[Feb 6] From The Economist, a survey on Islam and the West (and part 2, part 3, part 4, part 5, part 6, and part 7). Or is it Islam vs. the rest of the world? On the political choices of the US in Iraq: Hitchens, Danner, Power and Frum debate. On Al-Sistani's vision of Iraq's political and religious future. Was he or wasn't he the target of an attack? Why Iraqi corruption is a hard habit to break (and American corruption too). A review of books on Afghanistan from the NYRB. More on The Burning Tigris. As proliferation scandals go, Abdul Qadeer Khan's revelations in Pakistan are hard to beat. Why those UN inspectors were not wrong about Iraq. After Hutton: Don't be fooled again, people! How faulty intelligence has catapulted the United States into war all too many times before. Why WMD are overrated as a threat. But if they aren't, why don't we just send the children of politicians to the front lines? Violence breeds violence, but so can nonviolence. A purple patch from J A Hobson on state power and imperialism. And the US State Department offers free access to its official series, Foreign Relations of the United States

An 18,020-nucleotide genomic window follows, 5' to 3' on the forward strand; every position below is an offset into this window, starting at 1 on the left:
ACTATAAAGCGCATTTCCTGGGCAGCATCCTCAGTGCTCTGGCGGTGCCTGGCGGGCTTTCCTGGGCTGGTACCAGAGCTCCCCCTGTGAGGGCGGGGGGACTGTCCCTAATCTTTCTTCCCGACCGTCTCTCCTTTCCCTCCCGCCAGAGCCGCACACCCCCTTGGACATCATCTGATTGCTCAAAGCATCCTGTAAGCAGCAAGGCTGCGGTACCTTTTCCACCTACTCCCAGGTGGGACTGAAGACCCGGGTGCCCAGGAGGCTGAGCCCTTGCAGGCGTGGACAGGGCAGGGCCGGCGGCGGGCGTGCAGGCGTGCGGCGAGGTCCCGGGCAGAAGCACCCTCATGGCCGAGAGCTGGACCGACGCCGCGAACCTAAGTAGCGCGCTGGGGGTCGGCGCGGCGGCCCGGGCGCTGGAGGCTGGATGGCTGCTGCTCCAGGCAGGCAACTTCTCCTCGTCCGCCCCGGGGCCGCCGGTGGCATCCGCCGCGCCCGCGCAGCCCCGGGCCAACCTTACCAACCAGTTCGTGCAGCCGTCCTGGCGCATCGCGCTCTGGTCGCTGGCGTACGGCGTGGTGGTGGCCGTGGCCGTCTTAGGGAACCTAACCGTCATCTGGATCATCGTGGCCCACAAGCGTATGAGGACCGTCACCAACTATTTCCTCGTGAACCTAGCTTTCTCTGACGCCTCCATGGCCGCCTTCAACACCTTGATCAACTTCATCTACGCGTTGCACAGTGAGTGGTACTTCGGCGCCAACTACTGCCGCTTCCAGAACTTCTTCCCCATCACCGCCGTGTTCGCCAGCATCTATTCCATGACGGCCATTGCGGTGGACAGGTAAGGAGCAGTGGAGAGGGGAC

[Feb 5] Progressive, conservative, and libertarian: From The Progressive, articles by Barbara Ehrenreich, Nat Hentoff, Molly Ivins, Matthew Rothschild, and Rep. Bernie Sanders. From Mother Jones, on the fight plan against Bush, and a profile of Grover Norquist. Is the faith that we place in democracy a religious faith? More on shifting state rights positions. From Christianity Today, on the conflicted loyalties of Christian antiliberals, on Nicolai Berdyaev and an alternative to modernity, and on interpretive method and heresy. How Christian foot soldiers battle for Bush. Cardinal Ratzinger speaks of the public dimension of Christianity. An article on The Natural Order of Things. Conservatives celebrate a coming-out day. A review of Conservatism in America since 1930. From Capitalism, why America exists in spite of Judeo-Christian philosophy, not because of it, and Walter Williams on the anti-free trader's true enemy. Milton Friedman debates prescription drug reimportation. The introduction to Hayek's Challenge. And can you have too much freedom?: More on The Paradox of Choice